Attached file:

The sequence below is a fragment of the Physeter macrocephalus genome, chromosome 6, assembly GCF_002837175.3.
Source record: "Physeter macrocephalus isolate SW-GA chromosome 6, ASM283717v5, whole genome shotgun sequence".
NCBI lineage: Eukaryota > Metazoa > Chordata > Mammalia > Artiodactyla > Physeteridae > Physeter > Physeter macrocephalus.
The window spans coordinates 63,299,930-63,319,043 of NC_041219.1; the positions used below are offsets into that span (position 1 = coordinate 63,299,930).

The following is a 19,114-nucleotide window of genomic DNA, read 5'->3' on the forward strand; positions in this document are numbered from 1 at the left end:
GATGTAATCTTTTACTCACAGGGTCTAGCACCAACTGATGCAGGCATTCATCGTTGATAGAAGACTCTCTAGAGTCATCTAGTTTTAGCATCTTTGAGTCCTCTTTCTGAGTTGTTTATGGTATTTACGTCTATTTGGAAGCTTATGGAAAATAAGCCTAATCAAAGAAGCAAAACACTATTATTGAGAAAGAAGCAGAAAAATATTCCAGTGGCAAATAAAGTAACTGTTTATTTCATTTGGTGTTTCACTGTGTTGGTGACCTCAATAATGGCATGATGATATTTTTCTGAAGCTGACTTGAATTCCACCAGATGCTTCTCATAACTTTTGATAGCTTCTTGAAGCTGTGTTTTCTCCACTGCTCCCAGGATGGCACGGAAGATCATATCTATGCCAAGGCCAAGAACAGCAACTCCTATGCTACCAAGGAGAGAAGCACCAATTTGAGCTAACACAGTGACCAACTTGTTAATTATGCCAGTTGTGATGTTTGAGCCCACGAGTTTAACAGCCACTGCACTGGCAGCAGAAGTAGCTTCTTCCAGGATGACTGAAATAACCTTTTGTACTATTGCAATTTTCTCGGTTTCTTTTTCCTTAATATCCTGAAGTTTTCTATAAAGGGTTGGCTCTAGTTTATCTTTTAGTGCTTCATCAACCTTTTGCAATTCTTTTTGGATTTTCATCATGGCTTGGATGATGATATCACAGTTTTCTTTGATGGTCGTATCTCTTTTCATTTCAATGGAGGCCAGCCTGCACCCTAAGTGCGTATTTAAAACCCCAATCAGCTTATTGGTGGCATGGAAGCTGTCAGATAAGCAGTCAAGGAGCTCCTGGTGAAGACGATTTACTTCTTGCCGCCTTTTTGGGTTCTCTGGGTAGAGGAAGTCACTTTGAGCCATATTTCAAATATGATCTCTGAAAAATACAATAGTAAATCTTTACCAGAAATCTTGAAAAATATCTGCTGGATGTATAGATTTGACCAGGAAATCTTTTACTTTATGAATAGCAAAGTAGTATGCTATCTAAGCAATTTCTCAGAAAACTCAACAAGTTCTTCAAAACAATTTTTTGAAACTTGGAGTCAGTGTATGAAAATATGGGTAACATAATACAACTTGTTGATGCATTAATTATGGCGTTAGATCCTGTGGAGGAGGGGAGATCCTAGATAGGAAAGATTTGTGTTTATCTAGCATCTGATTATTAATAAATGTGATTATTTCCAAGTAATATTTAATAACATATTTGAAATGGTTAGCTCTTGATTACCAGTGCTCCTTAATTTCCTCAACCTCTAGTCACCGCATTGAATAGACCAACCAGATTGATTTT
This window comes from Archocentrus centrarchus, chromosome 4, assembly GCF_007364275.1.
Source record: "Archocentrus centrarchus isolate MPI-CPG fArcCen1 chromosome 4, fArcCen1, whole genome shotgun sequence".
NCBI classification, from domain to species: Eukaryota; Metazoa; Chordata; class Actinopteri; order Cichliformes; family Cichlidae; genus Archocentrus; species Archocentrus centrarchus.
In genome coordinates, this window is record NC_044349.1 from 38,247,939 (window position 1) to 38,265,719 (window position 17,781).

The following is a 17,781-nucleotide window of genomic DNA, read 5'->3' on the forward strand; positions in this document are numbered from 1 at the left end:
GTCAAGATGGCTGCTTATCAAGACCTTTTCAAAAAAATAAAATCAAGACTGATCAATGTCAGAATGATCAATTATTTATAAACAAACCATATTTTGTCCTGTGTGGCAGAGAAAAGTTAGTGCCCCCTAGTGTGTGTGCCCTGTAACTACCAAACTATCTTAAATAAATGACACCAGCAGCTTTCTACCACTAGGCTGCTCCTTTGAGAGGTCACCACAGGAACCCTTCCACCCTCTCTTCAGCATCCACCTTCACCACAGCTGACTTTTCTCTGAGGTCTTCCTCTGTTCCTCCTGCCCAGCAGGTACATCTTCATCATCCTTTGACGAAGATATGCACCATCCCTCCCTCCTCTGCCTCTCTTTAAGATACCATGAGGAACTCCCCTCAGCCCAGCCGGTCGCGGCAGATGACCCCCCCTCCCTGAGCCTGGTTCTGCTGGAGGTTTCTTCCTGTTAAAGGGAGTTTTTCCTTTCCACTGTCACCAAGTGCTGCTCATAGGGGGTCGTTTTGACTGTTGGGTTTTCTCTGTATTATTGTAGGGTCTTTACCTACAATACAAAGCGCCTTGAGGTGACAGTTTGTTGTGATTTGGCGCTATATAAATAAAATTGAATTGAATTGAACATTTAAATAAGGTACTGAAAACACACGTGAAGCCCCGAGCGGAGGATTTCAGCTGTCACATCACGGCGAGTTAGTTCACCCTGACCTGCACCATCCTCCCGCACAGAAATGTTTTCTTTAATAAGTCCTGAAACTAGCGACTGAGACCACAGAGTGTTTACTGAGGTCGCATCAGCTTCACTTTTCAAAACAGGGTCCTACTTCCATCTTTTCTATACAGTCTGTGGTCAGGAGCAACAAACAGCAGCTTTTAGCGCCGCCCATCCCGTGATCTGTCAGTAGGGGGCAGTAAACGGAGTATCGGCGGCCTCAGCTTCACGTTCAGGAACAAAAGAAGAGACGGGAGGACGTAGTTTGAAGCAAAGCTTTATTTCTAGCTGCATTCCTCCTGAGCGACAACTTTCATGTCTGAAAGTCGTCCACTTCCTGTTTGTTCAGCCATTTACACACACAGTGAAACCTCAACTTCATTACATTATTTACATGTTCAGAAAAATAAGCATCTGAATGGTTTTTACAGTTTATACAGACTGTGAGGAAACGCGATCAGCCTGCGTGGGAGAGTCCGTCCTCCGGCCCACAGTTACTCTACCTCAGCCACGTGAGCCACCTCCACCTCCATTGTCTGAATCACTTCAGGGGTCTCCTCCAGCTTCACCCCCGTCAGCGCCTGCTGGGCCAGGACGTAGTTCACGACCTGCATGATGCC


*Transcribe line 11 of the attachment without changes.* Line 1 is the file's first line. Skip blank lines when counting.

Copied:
The following is a 17,781-nucleotide window of genomic DNA, read 5'->3' on the forward strand; positions in this document are numbered from 1 at the left end: